FOR IMMEDIATE RELEASE: 7/13/2010

Contact: Contact: Eric Fullerton

617-778-1906

Boston Bar Launches Section for Lawyers Representing Tax-Exempt Orgs

Highlighting the fact that almost 15 per cent of Massachusetts' economy is tax-exempt and the state's largest non-governmental employer is a tax-exempt organization, the Boston Bar Association (BBA) today announced that it has created a new Tax-Exempt Organization Section, bringing to 23 the number of sections at the BBA. The new section will be co-chaired by two attorneys who between them have some 20 years in this highly specialized practice area, Martha J. Nahill Frahm, a partner at Goulston & Storrs and Melissa Sampson McMorrow, a partner at Nutter McClennen & Fish.

"The tax-exempt sector of the economy is extremely diverse," observes McMorrow. "We would like to continue serving the larger charitable organizations in the area (e.g. health care and educational institutions) and reach out to 'underserved populations' that had not been reflected in the previous BBA section structure, such as community development corporations, cultural institutions, conservation organizations, religious institutions, advocacy organizations, and trade associations."

The Tax-Exempt Organization Section -- which began life several years ago as a committee co-sponsored by the Tax Section and the Business Section -- will address the needs of lawyers serving hospitals, health care organizations (including HMOs), colleges and universities, cultural organizations, museums, religious institutions, humanitarian and social service organizations, land and historic preservation societies, community development corporations, trade associations, chambers of commerce, social welfare organizations, advocacy organizations, corporate and family foundations, social clubs, and for-profit organizations that partner with these organizations to promote a cause or engage in a business activity.  The Section will also meet the needs of tax-exempt lawyers serving the individuals and organizations donating to these organizations.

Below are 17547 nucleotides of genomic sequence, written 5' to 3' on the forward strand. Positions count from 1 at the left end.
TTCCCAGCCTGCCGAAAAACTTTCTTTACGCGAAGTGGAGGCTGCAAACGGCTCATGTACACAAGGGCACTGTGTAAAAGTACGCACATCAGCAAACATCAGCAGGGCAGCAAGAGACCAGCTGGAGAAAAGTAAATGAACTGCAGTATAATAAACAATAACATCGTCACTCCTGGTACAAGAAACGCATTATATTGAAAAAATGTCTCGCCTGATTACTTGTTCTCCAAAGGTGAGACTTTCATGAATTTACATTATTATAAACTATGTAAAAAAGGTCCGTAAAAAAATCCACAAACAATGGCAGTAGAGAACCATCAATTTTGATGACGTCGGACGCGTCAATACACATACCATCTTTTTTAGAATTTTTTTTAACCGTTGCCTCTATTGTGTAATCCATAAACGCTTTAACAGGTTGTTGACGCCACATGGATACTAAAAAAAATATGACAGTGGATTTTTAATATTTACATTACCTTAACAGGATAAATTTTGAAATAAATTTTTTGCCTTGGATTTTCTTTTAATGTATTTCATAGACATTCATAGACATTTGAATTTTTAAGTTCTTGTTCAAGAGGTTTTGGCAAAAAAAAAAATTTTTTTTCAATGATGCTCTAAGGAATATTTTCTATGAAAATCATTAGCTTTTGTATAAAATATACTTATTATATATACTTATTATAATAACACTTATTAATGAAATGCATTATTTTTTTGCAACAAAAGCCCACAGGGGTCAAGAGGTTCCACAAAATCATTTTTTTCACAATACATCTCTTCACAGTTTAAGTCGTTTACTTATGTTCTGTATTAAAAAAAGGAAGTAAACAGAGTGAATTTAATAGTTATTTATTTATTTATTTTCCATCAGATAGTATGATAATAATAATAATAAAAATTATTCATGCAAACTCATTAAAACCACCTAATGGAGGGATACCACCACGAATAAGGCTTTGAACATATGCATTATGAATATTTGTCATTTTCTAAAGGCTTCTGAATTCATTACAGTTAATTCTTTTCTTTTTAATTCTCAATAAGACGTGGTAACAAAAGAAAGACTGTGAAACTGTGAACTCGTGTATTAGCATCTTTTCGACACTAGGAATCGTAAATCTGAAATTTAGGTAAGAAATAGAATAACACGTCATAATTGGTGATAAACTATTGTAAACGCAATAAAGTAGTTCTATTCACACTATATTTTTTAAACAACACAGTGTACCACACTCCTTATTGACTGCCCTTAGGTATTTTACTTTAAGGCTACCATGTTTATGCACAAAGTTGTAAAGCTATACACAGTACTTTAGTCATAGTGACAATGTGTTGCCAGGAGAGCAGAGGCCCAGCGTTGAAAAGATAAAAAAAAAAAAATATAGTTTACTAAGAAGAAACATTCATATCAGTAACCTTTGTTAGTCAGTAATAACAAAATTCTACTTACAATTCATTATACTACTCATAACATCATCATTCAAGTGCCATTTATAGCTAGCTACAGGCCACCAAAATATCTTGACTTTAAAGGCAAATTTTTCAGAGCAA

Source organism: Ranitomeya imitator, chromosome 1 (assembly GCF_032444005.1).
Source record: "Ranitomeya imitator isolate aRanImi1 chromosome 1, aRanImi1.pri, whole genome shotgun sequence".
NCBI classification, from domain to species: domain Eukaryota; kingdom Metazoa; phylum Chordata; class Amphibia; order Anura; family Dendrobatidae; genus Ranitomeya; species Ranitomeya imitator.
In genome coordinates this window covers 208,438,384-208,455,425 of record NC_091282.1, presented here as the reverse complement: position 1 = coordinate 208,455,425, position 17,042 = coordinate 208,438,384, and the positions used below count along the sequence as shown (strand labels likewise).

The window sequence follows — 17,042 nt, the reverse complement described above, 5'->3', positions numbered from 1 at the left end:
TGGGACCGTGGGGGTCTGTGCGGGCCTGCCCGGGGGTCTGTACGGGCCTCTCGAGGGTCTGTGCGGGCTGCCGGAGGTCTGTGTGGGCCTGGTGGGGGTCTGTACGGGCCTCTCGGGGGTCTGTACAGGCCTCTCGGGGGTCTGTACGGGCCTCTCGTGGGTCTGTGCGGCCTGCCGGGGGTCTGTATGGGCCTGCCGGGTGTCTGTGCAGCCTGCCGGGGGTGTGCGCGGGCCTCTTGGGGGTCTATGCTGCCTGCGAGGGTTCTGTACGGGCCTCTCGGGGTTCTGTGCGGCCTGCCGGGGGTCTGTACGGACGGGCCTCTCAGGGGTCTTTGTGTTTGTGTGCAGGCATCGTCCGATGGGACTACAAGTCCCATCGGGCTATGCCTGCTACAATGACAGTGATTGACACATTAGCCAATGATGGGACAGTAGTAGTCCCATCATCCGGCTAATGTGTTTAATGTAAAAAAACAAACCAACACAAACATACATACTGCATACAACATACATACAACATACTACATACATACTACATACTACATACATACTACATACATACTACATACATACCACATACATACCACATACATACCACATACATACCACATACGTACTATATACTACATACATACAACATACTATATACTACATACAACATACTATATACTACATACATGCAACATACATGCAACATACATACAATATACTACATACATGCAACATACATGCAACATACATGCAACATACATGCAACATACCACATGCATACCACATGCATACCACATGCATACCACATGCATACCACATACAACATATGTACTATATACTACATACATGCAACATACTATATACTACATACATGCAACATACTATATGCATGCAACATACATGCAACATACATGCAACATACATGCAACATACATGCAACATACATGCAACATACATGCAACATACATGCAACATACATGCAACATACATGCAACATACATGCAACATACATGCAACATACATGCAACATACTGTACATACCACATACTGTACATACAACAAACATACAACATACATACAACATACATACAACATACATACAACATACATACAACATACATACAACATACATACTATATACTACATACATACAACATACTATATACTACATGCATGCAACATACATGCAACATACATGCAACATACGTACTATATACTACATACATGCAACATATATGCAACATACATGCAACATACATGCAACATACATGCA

"We want to be a valuable resource to lawyers practicing at firms or serving as in-house counsel at non-profit organizations, and to organizations that may not have the resources to support in-house counsel or outside counsel on a regular basis," says Frahm. "We expect to continue the well-established and successful practice of our predecessor group, the BBA Tax Exempt Organizations Committee, of holding monthly brown bag lunches to address current developments in the sector on a timely, informative, and collaborative basis.  We will also partner with other BBA sections and committees to sponsor educational events of interest to the legal community."

Membership in this new section will be free to BBA members for the first year.

The Boston Bar Association is a non-profit, voluntary membership organization of 12,000 attorneys drawn from private practice, corporations, government agencies, legal aid organizations, the courts, and law schools. It traces its origins to meetings convened by John Adams, the lawyer who provided pro bono representation to the British soldiers prosecuted for the Boston Massacre and went on to become the second president of the United States.